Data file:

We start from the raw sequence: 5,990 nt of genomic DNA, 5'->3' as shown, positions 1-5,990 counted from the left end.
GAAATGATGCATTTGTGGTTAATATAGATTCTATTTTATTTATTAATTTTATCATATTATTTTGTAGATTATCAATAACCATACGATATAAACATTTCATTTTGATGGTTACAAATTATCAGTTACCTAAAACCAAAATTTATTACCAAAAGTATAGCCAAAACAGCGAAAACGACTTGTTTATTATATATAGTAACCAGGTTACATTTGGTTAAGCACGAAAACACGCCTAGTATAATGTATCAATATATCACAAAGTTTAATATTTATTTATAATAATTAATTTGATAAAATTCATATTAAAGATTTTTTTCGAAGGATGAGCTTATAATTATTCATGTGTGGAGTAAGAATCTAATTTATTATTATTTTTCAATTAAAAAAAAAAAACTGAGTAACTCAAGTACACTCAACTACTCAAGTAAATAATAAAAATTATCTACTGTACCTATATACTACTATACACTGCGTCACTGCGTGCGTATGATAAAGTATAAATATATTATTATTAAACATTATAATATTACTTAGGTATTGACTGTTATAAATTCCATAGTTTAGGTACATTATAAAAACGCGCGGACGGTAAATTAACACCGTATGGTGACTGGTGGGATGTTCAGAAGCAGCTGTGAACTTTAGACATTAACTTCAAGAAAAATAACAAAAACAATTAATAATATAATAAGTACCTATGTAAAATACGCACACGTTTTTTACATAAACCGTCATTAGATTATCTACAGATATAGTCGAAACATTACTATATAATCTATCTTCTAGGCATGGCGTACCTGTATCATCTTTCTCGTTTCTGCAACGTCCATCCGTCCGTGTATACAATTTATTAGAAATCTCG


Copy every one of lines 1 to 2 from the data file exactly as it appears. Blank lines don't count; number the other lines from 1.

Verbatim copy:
We start from the raw sequence: 5,990 nt of genomic DNA, 5'->3' as shown, positions 1-5,990 counted from the left end.
GAAATGATGCATTTGTGGTTAATATAGATTCTATTTTATTTATTAATTTTATCATATTATTTTGTAGATTATCAATAACCATACGATATAAACATTTCATTTTGATGGTTACAAATTATCAGTTACCTAAAACCAAAATTTATTACCAAAAGTATAGCCAAAACAGCGAAAACGACTTGTTTATTATATATAGTAACCAGGTTACATTTGGTTAAGCACGAAAACACGCCTAGTATAATGTATCAATATATCACAAAGTTTAATATTTATTTATAATAATTAATTTGATAAAATTCATATTAAAGATTTTTTTCGAAGGATGAGCTTATAATTATTCATGTGTGGAGTAAGAATCTAATTTATTATTATTTTTCAATTAAAAAAAAAAAACTGAGTAACTCAAGTACACTCAACTACTCAAGTAAATAATAAAAATTATCTACTGTACCTATATACTACTATACACTGCGTCACTGCGTGCGTATGATAAAGTATAAATATATTATTATTAAACATTATAATATTACTTAGGTATTGACTGTTATAAATTCCATAGTTTAGGTACATTATAAAAACGCGCGGACGGTAAATTAACACCGTATGGTGACTGGTGGGATGTTCAGAAGCAGCTGTGAACTTTAGACATTAACTTCAAGAAAAATAACAAAAACAATTAATAATATAATAAGTACCTATGTAAAATACGCACACGTTTTTTACATAAACCGTCATTAGATTATCTACAGATATAGTCGAAACATTACTATATAATCTATCTTCTAGGCATGGCGTACCTGTATCATCTTTCTCGTTTCTGCAACGTCCATCCGTCCGTGTATACAATTTATTAGAAATCTCG